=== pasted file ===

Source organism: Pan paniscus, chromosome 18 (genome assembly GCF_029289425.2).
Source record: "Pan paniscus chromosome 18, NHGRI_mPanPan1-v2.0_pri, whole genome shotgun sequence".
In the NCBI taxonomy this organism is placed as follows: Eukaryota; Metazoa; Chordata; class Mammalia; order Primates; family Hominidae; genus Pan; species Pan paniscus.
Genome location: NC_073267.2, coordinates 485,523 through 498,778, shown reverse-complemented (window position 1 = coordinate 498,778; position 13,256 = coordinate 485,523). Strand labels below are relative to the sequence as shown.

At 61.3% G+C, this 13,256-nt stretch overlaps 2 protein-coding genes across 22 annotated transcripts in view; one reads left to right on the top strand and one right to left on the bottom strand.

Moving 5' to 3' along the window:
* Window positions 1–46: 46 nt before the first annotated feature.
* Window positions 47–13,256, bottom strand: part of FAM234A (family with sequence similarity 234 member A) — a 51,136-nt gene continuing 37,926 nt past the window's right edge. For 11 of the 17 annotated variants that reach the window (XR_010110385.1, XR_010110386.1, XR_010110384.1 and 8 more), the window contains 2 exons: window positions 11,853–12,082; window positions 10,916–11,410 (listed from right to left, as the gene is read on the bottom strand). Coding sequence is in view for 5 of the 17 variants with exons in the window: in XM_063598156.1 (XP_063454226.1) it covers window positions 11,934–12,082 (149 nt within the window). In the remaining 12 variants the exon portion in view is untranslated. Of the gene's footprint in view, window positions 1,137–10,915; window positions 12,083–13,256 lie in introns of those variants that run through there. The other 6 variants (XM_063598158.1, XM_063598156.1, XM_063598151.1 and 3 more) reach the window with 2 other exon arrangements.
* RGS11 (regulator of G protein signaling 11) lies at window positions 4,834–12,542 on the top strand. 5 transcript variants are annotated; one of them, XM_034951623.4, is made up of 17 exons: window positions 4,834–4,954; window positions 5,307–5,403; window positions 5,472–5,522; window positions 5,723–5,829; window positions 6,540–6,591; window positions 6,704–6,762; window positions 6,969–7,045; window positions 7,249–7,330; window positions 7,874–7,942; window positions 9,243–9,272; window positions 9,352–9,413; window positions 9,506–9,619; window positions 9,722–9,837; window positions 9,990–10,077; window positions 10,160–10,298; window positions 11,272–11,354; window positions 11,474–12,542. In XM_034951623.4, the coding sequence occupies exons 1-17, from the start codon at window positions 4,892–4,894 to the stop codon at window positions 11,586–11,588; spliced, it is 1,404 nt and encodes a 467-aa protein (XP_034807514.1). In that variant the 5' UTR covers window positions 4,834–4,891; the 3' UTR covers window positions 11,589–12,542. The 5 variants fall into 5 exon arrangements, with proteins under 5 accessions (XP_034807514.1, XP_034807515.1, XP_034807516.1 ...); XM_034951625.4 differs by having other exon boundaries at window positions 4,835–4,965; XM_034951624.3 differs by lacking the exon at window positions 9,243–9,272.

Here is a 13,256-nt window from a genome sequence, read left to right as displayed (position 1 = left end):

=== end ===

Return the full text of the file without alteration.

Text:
Source organism: Pan paniscus, chromosome 18 (genome assembly GCF_029289425.2).
Source record: "Pan paniscus chromosome 18, NHGRI_mPanPan1-v2.0_pri, whole genome shotgun sequence".
In the NCBI taxonomy this organism is placed as follows: Eukaryota; Metazoa; Chordata; class Mammalia; order Primates; family Hominidae; genus Pan; species Pan paniscus.
Genome location: NC_073267.2, coordinates 485,523 through 498,778, shown reverse-complemented (window position 1 = coordinate 498,778; position 13,256 = coordinate 485,523). Strand labels below are relative to the sequence as shown.

At 61.3% G+C, this 13,256-nt stretch overlaps 2 protein-coding genes across 22 annotated transcripts in view; one reads left to right on the top strand and one right to left on the bottom strand.

Moving 5' to 3' along the window:
* Window positions 1–46: 46 nt before the first annotated feature.
* Window positions 47–13,256, bottom strand: part of FAM234A (family with sequence similarity 234 member A) — a 51,136-nt gene continuing 37,926 nt past the window's right edge. For 11 of the 17 annotated variants that reach the window (XR_010110385.1, XR_010110386.1, XR_010110384.1 and 8 more), the window contains 2 exons: window positions 11,853–12,082; window positions 10,916–11,410 (listed from right to left, as the gene is read on the bottom strand). Coding sequence is in view for 5 of the 17 variants with exons in the window: in XM_063598156.1 (XP_063454226.1) it covers window positions 11,934–12,082 (149 nt within the window). In the remaining 12 variants the exon portion in view is untranslated. Of the gene's footprint in view, window positions 1,137–10,915; window positions 12,083–13,256 lie in introns of those variants that run through there. The other 6 variants (XM_063598158.1, XM_063598156.1, XM_063598151.1 and 3 more) reach the window with 2 other exon arrangements.
* RGS11 (regulator of G protein signaling 11) lies at window positions 4,834–12,542 on the top strand. 5 transcript variants are annotated; one of them, XM_034951623.4, is made up of 17 exons: window positions 4,834–4,954; window positions 5,307–5,403; window positions 5,472–5,522; window positions 5,723–5,829; window positions 6,540–6,591; window positions 6,704–6,762; window positions 6,969–7,045; window positions 7,249–7,330; window positions 7,874–7,942; window positions 9,243–9,272; window positions 9,352–9,413; window positions 9,506–9,619; window positions 9,722–9,837; window positions 9,990–10,077; window positions 10,160–10,298; window positions 11,272–11,354; window positions 11,474–12,542. In XM_034951623.4, the coding sequence occupies exons 1-17, from the start codon at window positions 4,892–4,894 to the stop codon at window positions 11,586–11,588; spliced, it is 1,404 nt and encodes a 467-aa protein (XP_034807514.1). In that variant the 5' UTR covers window positions 4,834–4,891; the 3' UTR covers window positions 11,589–12,542. The 5 variants fall into 5 exon arrangements, with proteins under 5 accessions (XP_034807514.1, XP_034807515.1, XP_034807516.1 ...); XM_034951625.4 differs by having other exon boundaries at window positions 4,835–4,965; XM_034951624.3 differs by lacking the exon at window positions 9,243–9,272.

Here is a 13,256-nt window from a genome sequence, read left to right as displayed (position 1 = left end):